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Mechanic Jeanne is making it in a man's world
Jeanne Goodall is on course for fulfilling her driving ambition.
While working on a placement for her car mechanic course, the 18-year-old from Drighlington noticed how many female drivers took their partners when discussing things to do with their cars.
It’s a recognised fact that many women drivers feel their lack of knowledge of what’s going on under the bonnet can put them at a disadvantage when getting their cars fixed.
Jeanne hopes to change all that by opening a garage staffed only by female mechanics. She is currently approaching the second year of her motor vehicle fitting apprenticeship through Bradford charity Rathbone, one of the largest independent providers of education and training in the tertiary sector.
The charity runs a range of courses for young people aged 16 to 18, enabling them to move on to college or work. The charity also works with the Laisterdyke+Business+and+Enterprise+College">Laisterdyke Business and Enterprise College, offering 14 to 16-year-olds the opportunity of a practical grounding in vehicle maintenance and repair.
Once Jeanne has completed the course, she intends getting some experience working for a garage, but her long-term ambition is to open her own.
“My goal is to have my own garage with just women workers, working for women,” she says.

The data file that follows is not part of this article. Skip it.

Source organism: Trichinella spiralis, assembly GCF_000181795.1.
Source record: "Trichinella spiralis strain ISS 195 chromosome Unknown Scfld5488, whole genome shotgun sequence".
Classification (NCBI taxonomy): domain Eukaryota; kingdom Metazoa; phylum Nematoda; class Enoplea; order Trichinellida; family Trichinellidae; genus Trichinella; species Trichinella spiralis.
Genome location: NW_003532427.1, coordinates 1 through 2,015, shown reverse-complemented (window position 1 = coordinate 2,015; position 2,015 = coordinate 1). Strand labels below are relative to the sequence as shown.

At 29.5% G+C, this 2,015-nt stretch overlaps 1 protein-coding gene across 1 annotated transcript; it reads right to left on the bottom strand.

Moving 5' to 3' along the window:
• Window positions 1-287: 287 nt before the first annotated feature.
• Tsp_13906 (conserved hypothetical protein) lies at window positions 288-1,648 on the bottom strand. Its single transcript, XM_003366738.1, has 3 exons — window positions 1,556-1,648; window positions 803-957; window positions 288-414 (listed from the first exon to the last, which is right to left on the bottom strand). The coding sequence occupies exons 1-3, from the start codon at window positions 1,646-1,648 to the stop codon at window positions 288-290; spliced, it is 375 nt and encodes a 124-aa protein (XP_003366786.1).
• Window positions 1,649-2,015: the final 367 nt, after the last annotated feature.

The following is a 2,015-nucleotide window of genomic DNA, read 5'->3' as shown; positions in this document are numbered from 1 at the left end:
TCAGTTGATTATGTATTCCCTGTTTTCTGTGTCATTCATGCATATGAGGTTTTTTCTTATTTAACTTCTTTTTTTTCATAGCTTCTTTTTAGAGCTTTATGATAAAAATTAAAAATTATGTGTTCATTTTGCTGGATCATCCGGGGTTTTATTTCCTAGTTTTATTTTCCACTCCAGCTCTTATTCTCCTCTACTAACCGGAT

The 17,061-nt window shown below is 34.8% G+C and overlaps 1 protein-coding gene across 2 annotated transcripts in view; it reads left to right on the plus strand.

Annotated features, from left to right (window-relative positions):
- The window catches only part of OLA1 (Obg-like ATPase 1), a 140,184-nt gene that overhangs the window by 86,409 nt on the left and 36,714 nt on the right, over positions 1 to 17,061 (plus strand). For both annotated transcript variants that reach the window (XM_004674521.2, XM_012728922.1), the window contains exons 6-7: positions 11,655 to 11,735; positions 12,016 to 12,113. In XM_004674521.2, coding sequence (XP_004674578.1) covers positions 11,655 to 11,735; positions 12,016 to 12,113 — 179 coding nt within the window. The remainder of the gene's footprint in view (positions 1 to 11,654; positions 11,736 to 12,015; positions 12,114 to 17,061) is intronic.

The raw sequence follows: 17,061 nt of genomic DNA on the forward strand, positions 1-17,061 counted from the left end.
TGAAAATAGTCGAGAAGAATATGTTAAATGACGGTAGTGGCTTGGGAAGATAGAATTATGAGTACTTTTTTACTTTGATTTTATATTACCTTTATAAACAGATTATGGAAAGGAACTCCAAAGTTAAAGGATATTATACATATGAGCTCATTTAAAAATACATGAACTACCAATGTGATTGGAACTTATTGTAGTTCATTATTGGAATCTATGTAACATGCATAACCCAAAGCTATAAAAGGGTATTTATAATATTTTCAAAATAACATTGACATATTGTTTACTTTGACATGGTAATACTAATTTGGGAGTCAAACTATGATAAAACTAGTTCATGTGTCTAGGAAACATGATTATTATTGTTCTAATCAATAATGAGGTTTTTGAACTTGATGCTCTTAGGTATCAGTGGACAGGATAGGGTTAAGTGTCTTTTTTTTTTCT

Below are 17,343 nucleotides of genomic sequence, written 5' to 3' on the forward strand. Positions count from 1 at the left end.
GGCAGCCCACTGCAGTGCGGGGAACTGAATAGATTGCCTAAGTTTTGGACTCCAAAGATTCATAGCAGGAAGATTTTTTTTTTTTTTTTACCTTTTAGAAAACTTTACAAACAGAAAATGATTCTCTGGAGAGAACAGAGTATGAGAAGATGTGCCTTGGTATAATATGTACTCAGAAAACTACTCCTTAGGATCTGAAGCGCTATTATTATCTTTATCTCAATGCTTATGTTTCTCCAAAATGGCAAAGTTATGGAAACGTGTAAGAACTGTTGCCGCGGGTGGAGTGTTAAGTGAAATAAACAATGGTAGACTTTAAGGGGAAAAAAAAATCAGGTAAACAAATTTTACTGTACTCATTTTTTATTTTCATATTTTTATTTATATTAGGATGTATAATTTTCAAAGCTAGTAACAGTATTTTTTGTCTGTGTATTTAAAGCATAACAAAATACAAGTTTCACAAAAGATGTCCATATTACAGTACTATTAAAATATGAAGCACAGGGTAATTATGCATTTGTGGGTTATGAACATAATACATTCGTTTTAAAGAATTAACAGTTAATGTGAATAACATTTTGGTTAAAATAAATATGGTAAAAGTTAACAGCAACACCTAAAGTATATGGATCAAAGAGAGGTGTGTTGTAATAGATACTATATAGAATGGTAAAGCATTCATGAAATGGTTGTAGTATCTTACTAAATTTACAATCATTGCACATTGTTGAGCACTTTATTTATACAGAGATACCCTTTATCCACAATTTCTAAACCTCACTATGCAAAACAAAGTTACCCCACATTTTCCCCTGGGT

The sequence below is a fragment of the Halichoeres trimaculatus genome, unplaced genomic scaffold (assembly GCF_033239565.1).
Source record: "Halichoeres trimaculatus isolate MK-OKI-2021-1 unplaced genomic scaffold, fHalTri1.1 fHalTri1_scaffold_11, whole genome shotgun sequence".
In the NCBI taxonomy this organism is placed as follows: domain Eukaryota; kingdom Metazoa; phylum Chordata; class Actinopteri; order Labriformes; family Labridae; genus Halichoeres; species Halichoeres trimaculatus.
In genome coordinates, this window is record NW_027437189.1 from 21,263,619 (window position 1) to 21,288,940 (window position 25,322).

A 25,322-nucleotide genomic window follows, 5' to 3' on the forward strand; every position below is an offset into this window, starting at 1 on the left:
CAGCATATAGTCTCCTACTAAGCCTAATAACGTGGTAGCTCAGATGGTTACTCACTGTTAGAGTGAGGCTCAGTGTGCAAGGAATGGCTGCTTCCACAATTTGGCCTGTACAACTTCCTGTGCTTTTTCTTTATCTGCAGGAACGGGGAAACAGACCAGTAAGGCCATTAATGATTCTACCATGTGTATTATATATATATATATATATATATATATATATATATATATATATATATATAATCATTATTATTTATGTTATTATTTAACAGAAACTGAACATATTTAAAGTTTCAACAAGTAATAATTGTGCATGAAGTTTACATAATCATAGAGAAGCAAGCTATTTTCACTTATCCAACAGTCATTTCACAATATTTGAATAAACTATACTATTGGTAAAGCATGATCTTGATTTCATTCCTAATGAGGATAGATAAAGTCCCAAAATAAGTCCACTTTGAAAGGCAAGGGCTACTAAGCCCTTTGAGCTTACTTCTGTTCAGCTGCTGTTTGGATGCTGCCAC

Working in a predominantly man’s world doesn’t bother her. She is the only girl on the course and says she loves learning with the lads.
“Obviously you get a bit of stick, but you have to take it on board,” she says. “It is something you get, but I really enjoy it.”
Jeanne’s interest in cars stems from watching BBC’s Top Gear and Formula One racing.
“My mum’s car used to break down a bit and it got me thinking it would be nice to know what to do,” Jeanne recalls.
She prefers older to modern cars. “I love Jaguars and Aston Martins,” she says.
“Not many girls like getting their hands dirty. Some complain about their nails, but you are fixing something.”
She loves problem-solving, too, and has already impressed her tutor, Gary Campbell.
He says: “The course is very ‘hands-on’ and is suited to those looking for a practical trade. Jeanne listens well and picks things up quickly. She is the only female on the course and has won the respect of her male counterparts by getting stuck in and joining in the banter.”
Rathbone is positive about equality and diversity. Aside from helping Jeanne make the grade as a mechanic, the charity has allowed young men to take their first steps into childcare.
“Young people are being very imaginative with their career choices and in the process are breaking down barriers,” says Rolf Mason, Rathbone centre manager for Bradford.
“Apart from being good for our society, that makes common sense when there are so few job opportunities around.
“If there is a shortage in a particular trade, then why not train for it? Why should gender prevent a young person plugging Britain’s skills gap?”
Jeanne’s advice to any women wanting to follow her into a career as a car mechanic is to just “do it”.
“It’s the best fun. I know it’s a man’s world, but you can learn a lot off them.”
For more information about Rathbone, go to rathboneuk.org, e-mail Bradford@rathboneuk.com or call (01274) 718300.